Shots – again

If it weren’t for my twice daily shots — blood-thinners to keep me healthy while I’m banned from using my legs — I think I would be pretty comfortable with my situation right now.

Shots suck. Before I was discharged from the hospital after surgery to repair the diastasis symphsis pubis I sustained during the birth of my son, I was given the choice of this twice daily shot or a pill that would require weekly appointments for monitoring. I selected the shot for convenience. I’m wondering if I made the right decision.

Here’s why:

  • My arms and shoulders are stronger now and don’t hurt at the end of the day.
  •  I’m able to get around fairly well and I’m getting a lot of work done.
  • I’m even doing better getting household things done. Today, for example, I was able to pick up my son as he sat in his walker, I laid him in the recliner to change is diaper, got it done and got him ready to eat. After dinner I got laundry folded and some of it put away. I made a few trips into the kitchen and back.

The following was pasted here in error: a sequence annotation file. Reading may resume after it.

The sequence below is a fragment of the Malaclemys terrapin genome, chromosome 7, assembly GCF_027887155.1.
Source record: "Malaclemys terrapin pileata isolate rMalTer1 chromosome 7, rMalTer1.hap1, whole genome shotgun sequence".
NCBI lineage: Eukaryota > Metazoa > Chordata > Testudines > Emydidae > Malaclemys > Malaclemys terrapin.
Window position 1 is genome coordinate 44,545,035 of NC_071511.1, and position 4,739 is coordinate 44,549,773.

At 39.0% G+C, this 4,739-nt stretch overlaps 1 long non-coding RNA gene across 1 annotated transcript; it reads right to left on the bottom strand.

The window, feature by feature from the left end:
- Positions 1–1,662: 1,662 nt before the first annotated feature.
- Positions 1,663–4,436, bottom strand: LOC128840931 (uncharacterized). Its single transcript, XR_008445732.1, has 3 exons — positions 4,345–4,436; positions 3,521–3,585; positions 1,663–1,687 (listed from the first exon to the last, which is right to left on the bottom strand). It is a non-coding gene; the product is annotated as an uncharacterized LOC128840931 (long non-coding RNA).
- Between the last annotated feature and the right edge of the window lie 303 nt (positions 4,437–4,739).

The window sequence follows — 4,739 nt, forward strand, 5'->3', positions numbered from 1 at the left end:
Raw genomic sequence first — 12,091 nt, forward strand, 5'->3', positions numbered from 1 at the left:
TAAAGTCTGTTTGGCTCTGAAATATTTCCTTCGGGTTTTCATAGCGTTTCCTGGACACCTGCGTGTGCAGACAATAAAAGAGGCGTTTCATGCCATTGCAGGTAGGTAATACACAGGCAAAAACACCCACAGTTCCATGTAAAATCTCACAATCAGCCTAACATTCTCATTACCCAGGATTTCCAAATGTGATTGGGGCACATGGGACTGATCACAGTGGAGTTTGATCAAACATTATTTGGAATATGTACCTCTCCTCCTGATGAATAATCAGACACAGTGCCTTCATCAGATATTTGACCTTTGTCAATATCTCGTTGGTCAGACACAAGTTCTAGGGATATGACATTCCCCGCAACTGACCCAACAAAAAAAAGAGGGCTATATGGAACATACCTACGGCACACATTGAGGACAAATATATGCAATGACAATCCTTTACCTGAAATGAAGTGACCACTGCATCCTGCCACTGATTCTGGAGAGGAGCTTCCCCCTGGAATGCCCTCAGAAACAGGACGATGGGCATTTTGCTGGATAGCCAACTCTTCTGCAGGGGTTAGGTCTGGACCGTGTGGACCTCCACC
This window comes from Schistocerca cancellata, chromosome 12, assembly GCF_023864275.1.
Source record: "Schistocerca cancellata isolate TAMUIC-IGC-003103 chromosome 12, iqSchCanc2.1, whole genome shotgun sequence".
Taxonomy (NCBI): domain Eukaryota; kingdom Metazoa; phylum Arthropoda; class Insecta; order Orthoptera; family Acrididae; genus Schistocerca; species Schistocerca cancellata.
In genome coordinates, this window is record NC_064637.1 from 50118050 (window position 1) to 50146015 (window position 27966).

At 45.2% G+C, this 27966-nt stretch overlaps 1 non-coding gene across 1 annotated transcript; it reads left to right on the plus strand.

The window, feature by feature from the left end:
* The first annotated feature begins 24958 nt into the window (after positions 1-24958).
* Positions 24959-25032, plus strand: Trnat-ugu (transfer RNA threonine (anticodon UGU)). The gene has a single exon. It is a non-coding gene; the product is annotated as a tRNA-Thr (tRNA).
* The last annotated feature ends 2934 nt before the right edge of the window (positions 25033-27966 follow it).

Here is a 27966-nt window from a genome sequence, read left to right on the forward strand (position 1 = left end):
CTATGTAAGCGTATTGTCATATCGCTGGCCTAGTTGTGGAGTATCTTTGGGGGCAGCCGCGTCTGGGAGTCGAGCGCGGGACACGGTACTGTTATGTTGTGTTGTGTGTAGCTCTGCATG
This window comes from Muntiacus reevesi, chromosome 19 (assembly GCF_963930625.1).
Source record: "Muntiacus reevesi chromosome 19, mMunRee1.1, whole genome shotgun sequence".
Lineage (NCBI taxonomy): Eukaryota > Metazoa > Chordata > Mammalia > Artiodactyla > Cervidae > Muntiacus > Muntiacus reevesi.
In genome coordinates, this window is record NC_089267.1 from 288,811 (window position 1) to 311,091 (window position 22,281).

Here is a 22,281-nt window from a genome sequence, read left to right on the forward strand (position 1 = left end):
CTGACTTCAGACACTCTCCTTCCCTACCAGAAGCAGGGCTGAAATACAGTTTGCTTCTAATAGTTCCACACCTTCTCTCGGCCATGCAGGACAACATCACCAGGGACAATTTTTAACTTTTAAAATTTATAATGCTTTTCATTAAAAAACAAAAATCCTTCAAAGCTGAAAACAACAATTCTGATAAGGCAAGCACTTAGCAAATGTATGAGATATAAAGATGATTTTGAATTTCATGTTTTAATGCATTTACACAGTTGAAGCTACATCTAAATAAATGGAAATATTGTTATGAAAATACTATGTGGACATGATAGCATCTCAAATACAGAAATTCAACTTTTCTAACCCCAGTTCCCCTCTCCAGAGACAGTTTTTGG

My belly with bruises and shot marks

My belly, bruises, shot marks and now faint linea negra.

My progress has been awesome, even by my standards. But I dread my shots every time. Sometimes when I stick myself it barely hurts. Other times it hurts more than I remember any shot I got as a child. I’m sure I sound like a baby, but I can’t help it. When I was a kid I always wanted to take off my own bandages because it hurt less. Not so with these shots, it seems.

And each time I give myself one — before I leave for work and just after the Little Guy goes to bed — I think of my dad, my grandpa and my great aunts who had to give themselves insulin shots so frequently. Avoiding insulin dependent diabetes was a big factor in the decision my husband and I made to switch to a whole food, plant based diet. We’ve gone four and a half months on that diet now and we are healthier, according to cholesterol, blood pressure and other tests.

I can’t help but associate these shots with “being sick.” And I am frustrated by it because it is the only thing left that makes me feel like I’m sick. Granted, a pill would have been easier to forget and that could have been dangerous. And a weekly appointment to see the doctor would have been extremely difficult for my family.

No matter, I’m stuck with the shots now until my surgeon says I can use my legs enough to keep my blood flowing properly on its own.

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